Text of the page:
Property acquisition and demolition of buildings in Sault Ste. Marie begins this fall to make way for an expansion of the Canada Customs plaza at the International Bridge.
The long-awaited project received a kick-start Sept. 2 when Prime Minister Stephen Harper and federal Transport Minister John Baird arrived in the Sault to deliver $44 million from the Gateway and Bordering Crossing infrastructure fund.
The money will be used to expand and re-design the plaza to provide the Canada Border Services Agency (CBSA) with a new two-story administration building and modern inspection facilities.
Bridge general manager Phil Becker said the investment is the largest capital improvement in the structure's history, considering the 4.5-kilometre span was built for $20 million when it opened in October 1962.
“I'm elated,” said Becker. “It's a good day for the Sault and a good day for the bridge.”
The bridge is jointly owned and operated by the State of Michigan and the St. Mary's River Bridge Corporation, a subsidiary of the Federal Bridge Corporation, a department of Transport Canada. It connects Sault Ste. Marie, Ont. with Sault Ste. Marie, Mich. located at the northern terminus of Interstate 75.
Aside from some minor additions and renovations over the years, the current customs plaza is the same as when it first opened.
“It's a good investment to fully develop the potential of this crossing for the trade and commerce between our two communities and our two nations,” said Becker.
Federal Bridge will be overseeing all aspects of the design and construction of the project through to the completion date on Mar. 31, 2014.
Overall, it is a $50-million project when property acquisition costs are factored in.
The federal funding only covers the plaza reconstruction. The estimated $6 million needed to buy adjoining land must come from bridge revenues taken through tolls.
So far, the Joint International Bridge Authority has spent $800,000 on properties acquisition. The other property owners are being contacted.
Becker said it's going to be a challenge in the face of continually declining car and truck traffic “but we can't miss this opportunity.”
The bridge is Canada's 10th-busiest border crossing, handling 1.9 million passenger and commercial vehicles in 2008.
Becker said traffic has dropped about 20 per cent this year. March saw a huge reduction in truck crossings, down 30 per cent from the same month in 2008.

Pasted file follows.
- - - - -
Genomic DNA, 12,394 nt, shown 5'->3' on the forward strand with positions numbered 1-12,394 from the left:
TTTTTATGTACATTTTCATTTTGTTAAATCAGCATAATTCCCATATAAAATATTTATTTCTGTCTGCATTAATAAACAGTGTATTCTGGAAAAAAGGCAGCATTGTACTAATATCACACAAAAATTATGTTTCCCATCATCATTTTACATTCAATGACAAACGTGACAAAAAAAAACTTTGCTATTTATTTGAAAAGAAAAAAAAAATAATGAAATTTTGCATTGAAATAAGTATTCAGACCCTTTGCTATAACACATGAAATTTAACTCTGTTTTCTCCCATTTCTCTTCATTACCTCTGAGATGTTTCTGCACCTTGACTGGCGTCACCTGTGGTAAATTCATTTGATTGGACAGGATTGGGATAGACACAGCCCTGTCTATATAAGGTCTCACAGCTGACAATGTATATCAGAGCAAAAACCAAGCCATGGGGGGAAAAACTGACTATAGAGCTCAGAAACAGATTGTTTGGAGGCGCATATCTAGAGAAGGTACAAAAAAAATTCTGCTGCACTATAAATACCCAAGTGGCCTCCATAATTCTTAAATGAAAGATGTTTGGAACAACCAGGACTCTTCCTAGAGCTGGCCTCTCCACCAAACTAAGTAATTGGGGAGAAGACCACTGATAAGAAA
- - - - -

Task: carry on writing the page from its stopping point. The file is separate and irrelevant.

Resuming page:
“Trucks are only seven per cent of our traffic but give us 50 per cent of our revenue,” said Becker.
A big portion of that drop-off is because of fewer steel shipments from Essar in Sault, Ont.
But in the long-run, the expansion could make money for the bridge. The international trade potential of the crossing could be boosted by reducing wait times at the border through the installation of modern processing and security equipment.
"The demolition of some homes begins this fall, as will some minor construction such as sewer re-routing."
Federal Bridge plans to launch a competitive bid process for a design team within the next few weeks to prepare the construction drawings this winter. A general contractor will not be in place until the fall of 2010.
How fast shovels go into the ground depends on how well negotiations go with private land owners, said Federal Bridge's Glen Hewus, senior vice-president of engineering and construction.
“This all hinges on the properties, how quickly we can buy and how quickly everybody gets on board to sell.
“If everything goes well and there aren't too many changes to the client's requirements (CBSA), we could have a package ready in mid to late summer of next year” and go out to tender to obtain a general contractor.
During construction, customs administration will be moved into temporary facilities across Queen Street on a vacant lot which eventually will be acquired for a secondary inspection facility.
"Conceptual plans show commercial and passenger
vehicles would enter and exit the plaza separately."
Transports leaving Ontario would come off of the Carmen's Way truck route into the bridge plaza. Trucks entering Ontario would be shuttled into a VACIS (Vehicle and Cargo Inspection System) inspection area where a scanning system would allow custom officials to see the contents of an enclosed vehicle or container.